A staff of Diamond Bank, Eno-Mfon Effiong who is also an account officer of the five accounts belonging to Olisa Metuh, the PDP spokesman, and his company, Destra Investments Limited with Diamond Bank has told a Federal High Court how the sum of N400 million was paid into the account of the company by the Office of the National Security Adviser (ONSA).
The witness who was testifying as Prosecution Witness said on November 24, 2014 the account of Destra Investments Limited was credited with N400 million from the office of the NSA under code CBN/CIFTS/MAT SEC ADBIS, which in simple terms means that it is a credit from the ONSA. Before that payment, the balance on the account of Destra Investments Limited before the credit from the NSA on November 24, 2014 was N6,676,576.06.
Metuh’s lawyer, Emeka Etiaba, who examined the witness afterwards, argued that the document presented by the prosecution as evidence lacks certificate of identification and so cannot be admitted by the court.
“In line with Section 104 of the Evidence Act, every letter must be backed by an evidence of payment for the certificate of identification supporting the statement of account.’‘
He also said that for the period in question, a certificate was made over a year after to accompany the letter.
He said the witness in the box is also not the originator of the document. Etiaba therefore rejected the letter supporting the document presented by the prosecution. He objected to the admissibility of the letter by Diamond Bank responding to some requests by the EFCC with respect to Destra Investment Limited’s bank account.
The letter was erroneously dated January 5, 2015 instead of January 5, 2016, and the defence on the basis of that contended that the document was not admissible because it was not the same as the witness earlier referred to in Effiong’s evidence-in-chief.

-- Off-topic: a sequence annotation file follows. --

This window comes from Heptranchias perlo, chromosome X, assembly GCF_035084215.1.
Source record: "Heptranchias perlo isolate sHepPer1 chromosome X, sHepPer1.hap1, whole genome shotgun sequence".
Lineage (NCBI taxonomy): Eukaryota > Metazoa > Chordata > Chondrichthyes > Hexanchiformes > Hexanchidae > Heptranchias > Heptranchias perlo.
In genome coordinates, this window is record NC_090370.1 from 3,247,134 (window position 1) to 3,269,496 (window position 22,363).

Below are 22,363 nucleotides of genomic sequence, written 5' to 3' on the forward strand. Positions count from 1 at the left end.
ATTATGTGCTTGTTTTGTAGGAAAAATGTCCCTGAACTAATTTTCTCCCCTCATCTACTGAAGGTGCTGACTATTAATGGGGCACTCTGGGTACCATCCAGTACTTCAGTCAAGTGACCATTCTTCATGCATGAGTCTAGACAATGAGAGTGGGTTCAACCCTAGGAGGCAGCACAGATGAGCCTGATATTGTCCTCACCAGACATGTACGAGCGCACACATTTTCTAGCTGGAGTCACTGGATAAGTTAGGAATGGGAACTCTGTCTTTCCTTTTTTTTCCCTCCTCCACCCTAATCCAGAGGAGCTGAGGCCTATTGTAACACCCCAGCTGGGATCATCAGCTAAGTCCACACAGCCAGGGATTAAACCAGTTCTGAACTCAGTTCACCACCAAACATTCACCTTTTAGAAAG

But in his objection, the prosecuting counsel, Sylvester Tahir prayed the court to overrule Etiaba’s objection.
Tahir said: “The objection by the defendant is without basis and amounts to a mere scum.”
He further referred the court to a similar objection yesterday, January 26 by the defendant which he recalled was overruled by the court.
But the judge dismissed the argument while upholding Tahir’s submission to the effect that despite the error in the date of the letter, it was clear that it was written in response to a letter by the EFCC dated December 30, 2015.
The judge, Okon Abang, overruled the objection and held that contrary to the contention by Etiaba, all the documents met the standard of admissibility set out in the Evidence Act. He said Diamond Bank is not a party to the matter before the court.
He said: “For this purpose, Diamond Bank is an agent of the prosecutor.”
He however said that any document presented legally by the prosecution can be tendered through the witness.
He said a letter issued by a private person to a public institution becomes a public document in line with section 103 (b) of the Evidence Act.
He ruled that the documents are admissible to the court as they do not require certification and remains immaterial that the witness is not the originator of the document but a staff of an agent of the prosecution.
The exhibits admitted on Wednesday included a letter by EFCC to Diamond Bank dated December 30, 2015 and another one by the commission to the bank dated January 4, 2016.
The others included Diamond Bank’s response letter dated January 5, 2015, Certificate of Identification dated January 11, 2015 and signed by Matilda Obigho of Compliance Department of the bank.
Meanwhile, the case has been adjourned to Thursday, January 28.